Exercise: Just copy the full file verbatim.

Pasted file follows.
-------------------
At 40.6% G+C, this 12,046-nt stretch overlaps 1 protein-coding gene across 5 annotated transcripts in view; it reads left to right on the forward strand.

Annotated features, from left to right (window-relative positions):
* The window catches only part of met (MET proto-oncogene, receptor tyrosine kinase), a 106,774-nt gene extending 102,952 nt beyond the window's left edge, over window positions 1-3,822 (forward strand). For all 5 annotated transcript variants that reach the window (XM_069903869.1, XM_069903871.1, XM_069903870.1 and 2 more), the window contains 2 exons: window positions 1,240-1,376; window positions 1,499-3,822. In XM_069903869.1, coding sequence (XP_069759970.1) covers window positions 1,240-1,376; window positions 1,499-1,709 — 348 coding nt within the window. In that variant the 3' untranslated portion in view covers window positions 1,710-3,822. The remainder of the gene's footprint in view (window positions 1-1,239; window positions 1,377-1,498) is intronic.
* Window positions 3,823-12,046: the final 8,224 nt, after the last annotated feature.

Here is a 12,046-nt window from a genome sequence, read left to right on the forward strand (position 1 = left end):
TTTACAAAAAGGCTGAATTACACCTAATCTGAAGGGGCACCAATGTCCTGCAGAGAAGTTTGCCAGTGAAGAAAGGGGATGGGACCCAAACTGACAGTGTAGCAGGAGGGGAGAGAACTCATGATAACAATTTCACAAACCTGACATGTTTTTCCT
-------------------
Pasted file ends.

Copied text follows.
At 40.6% G+C, this 12,046-nt stretch overlaps 1 protein-coding gene across 5 annotated transcripts in view; it reads left to right on the forward strand.

Annotated features, from left to right (window-relative positions):
* The window catches only part of met (MET proto-oncogene, receptor tyrosine kinase), a 106,774-nt gene extending 102,952 nt beyond the window's left edge, over window positions 1-3,822 (forward strand). For all 5 annotated transcript variants that reach the window (XM_069903869.1, XM_069903871.1, XM_069903870.1 and 2 more), the window contains 2 exons: window positions 1,240-1,376; window positions 1,499-3,822. In XM_069903869.1, coding sequence (XP_069759970.1) covers window positions 1,240-1,376; window positions 1,499-1,709 — 348 coding nt within the window. In that variant the 3' untranslated portion in view covers window positions 1,710-3,822. The remainder of the gene's footprint in view (window positions 1-1,239; window positions 1,377-1,498) is intronic.
* Window positions 3,823-12,046: the final 8,224 nt, after the last annotated feature.

Here is a 12,046-nt window from a genome sequence, read left to right on the forward strand (position 1 = left end):
TTTACAAAAAGGCTGAATTACACCTAATCTGAAGGGGCACCAATGTCCTGCAGAGAAGTTTGCCAGTGAAGAAAGGGGATGGGACCCAAACTGACAGTGTAGCAGGAGGGGAGAGAACTCATGATAACAATTTCACAAACCTGACATGTTTTTCCT